4 potential free agents Lions should watch in Saturday’s Divisional Round

Pride of Detroit

The Divisional Round of the 2023 NFL Playoffs kicks off on Saturday with two games, one from each conference. First up is an AFC matchup between the Jacksonville Jaguars at Kansas City Chiefs on NBC and it will be followed by an NFC battle between the New York Giants at Philadelphia Eagles on FOX.

In this article series, we will sort through the pending free agents of the playoff teams on the schedule today and pick out one from each team that the Detroit Lions should be watching.

If you missed any of the previous installments in this series, be sure you check out the potential 2023 free agents on our watchlists from Saturday, Sunday, and Monday’s Super Wild Card matchups.

Here’s who to keep an eye on during Saturday’s games:

Arden Key, EDGE, Jaguars

Key was highlighted during our last playoff free agent series, and the Lions brought in Key for a visit during free agency. He ended up signing with the Jaguars on a one-year $4 million contract with incentives, while the Lions went on to re-sign Charles Harris and draft three edge rushers a month later in the 2022 NFL draft.

So why is Key on this list again this year? Simply put, he’s gotten even better.

While Key remains a strong pass rusher, his game continued to evolve in Jacksonville, most notably his run defense. He also added some more positional versatility to his game. He is still primarily an edge rusher, but he saw about 100 snaps (roughly 20% of his total defensive snaps) inside at defensive tackle—something the Lions like to also do with their defensive ends.

While the Lions have six edge rushers under contract for next season, the futures of Harris and Romeo Okwara seem uncertain given their contracts and roles. John Cominsky, a starter most of last season, is also an unrestricted free agent, so it doesn’t hurt to keep their options open and keep an eye on Key.

JuJu Smith-Schuster, WR, Chiefs

I originally had Mecole Hardman in this slot, but a pelvic injury will keep him out of this game, so I called an audible and switched to his wide receiver teammate, Smith-Schuster.

Smith-Schuster had historically spent about 80% of his time in Pittsburgh’s slot, but this season in Kansas City, he expanded his role and only spent about 40% of his time there and the other 60% on the outside—similar to when his career began in the NFL.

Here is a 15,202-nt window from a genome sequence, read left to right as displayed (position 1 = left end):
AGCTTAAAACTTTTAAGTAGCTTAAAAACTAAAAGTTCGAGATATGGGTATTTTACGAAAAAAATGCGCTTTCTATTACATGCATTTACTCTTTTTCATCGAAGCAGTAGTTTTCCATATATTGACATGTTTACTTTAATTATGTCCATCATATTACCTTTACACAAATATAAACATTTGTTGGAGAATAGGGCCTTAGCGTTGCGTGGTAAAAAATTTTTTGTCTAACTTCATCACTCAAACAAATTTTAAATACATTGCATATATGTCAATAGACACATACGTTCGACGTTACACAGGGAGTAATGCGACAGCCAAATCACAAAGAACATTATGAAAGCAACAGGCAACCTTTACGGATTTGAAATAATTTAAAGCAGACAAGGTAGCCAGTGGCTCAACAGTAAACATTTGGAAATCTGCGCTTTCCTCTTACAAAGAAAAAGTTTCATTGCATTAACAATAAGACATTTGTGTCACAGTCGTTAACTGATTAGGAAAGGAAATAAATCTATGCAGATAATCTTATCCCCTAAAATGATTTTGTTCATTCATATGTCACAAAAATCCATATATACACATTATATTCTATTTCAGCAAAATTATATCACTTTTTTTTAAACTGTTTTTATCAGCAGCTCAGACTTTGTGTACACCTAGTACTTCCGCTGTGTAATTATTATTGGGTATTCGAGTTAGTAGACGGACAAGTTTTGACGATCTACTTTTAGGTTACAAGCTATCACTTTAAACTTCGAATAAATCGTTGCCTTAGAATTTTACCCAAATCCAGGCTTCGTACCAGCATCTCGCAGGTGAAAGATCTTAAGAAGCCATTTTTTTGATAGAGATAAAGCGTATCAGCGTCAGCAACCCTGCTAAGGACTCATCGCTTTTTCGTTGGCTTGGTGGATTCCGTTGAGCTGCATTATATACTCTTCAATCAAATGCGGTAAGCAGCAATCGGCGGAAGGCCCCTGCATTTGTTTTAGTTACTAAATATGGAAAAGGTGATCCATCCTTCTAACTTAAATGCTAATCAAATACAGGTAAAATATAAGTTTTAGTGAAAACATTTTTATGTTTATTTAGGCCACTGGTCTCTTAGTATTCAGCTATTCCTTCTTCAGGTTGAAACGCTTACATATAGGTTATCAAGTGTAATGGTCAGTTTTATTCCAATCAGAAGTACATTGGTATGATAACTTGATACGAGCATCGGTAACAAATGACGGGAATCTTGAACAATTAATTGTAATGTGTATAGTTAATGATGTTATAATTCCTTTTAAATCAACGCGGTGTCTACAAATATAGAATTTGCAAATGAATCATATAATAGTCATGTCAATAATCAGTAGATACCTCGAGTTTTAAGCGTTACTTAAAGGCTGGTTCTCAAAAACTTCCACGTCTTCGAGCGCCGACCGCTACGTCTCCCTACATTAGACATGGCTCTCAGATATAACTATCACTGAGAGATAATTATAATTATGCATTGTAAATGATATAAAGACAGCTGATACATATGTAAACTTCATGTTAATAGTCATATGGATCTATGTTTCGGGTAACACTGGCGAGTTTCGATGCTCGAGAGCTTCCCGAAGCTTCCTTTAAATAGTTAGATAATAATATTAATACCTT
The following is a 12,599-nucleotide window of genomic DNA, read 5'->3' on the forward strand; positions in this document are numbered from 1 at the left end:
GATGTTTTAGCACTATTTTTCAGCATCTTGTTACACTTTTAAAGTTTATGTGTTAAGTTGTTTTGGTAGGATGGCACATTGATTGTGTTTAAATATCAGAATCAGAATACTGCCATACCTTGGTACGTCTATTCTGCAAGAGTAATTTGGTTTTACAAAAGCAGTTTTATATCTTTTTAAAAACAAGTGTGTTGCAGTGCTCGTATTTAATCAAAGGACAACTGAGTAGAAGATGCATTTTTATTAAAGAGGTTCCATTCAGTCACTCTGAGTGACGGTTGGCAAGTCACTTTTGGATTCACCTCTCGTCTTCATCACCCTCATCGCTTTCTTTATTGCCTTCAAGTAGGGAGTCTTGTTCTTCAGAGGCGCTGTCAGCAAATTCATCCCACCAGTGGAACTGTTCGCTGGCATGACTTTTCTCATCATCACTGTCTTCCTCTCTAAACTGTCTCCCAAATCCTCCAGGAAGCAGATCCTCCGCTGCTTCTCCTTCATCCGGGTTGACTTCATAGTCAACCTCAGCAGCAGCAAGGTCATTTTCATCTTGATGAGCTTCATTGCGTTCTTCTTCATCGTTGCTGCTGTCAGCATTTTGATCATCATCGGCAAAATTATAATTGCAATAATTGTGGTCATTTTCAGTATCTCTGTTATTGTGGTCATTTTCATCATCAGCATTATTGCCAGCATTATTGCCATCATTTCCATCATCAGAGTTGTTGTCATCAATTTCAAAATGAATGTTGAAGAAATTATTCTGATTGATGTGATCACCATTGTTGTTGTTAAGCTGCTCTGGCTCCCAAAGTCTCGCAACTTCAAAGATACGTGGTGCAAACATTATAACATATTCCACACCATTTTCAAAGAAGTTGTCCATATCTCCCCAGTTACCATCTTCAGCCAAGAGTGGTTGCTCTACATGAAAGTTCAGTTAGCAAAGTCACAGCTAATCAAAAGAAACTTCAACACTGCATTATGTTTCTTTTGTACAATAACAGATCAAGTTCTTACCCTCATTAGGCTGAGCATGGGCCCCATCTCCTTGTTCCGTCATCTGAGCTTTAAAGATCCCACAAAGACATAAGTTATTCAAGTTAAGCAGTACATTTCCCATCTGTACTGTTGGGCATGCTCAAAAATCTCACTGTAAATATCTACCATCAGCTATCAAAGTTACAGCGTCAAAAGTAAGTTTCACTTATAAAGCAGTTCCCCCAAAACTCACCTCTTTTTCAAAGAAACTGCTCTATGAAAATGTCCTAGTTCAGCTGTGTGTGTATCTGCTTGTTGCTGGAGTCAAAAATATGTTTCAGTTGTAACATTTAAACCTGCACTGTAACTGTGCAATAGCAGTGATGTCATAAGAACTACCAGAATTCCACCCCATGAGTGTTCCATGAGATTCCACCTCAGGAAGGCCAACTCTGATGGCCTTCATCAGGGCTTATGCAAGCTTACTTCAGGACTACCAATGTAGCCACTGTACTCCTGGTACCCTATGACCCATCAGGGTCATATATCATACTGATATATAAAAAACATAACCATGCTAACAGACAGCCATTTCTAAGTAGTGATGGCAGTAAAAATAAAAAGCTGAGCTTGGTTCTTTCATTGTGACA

While the Lions typically deploy Amon-Ra St. Brown out of the slot, adding another former USC trojan in Smith-Schuster would give the Lions the opportunity to move the Sun God around, while also adding a pair of reliable hands for Jared Goff.

If the Lions don’t re-sign DJ Chark and are looking for another veteran option at receiver, they may look Smith-Schuster’s way.

Smith-Schuster signed a one-year contract, which was touted as being worth $10.75 million. But when you take a closer look, it was actually just a single-year contract worth $3.25 million, with another $7.5 million in incentives, of which $5.5 million has already been earned via playing time percentages and receiving yardage. Given Smith-Shuster’s history, another similar contract could be in order.

Landon Collins, S/LB, Giants

It’s been a couple of years since Collins resembled the player he was at Alabama, and at this stage of his career, he looks more like a matchup specialist as opposed to a player capable of starting. But for the Lions, who don’t currently have a player with a safety body capable of playing at the linebacker level (DeShon Elliott is the closest and is an unrestricted free agent) and matching up with tight ends, Collins could have some appeal.

Chauncey Gardner-Johnson, Eagles

Gardner-Johnson was drafted by the New Orleans Saints and quickly developed under the tutelage of then-secondary coach Aaron Glenn (who is currently the Lions’ defensive coordinator), earning a starting role halfway through the season.

This past season, after being traded from the Saints to the Eagles, Gardner-Johnson split his reps between free safety and a slot/box role. This varies from how Glenn used him in New Orleans, where he was their starting nickel, and more closely resembles how Glenn used pending free agent Will Harris in Detroit.

With Gardner-Johnson’s rookie contract expiring, he will likely be headed to free agency after not being able to reach a contract extension with either the Saints or the Eagles. His services are expected to come at a high cost, and Spotrac’s Market Value projections estimate he could receive a five-year deal with up to $70 million (a $14 million per year average). His injury history could drive his price down some, but he is also coming off a 12-game, six-interception season, which he will surely try and leverage during negotiations.

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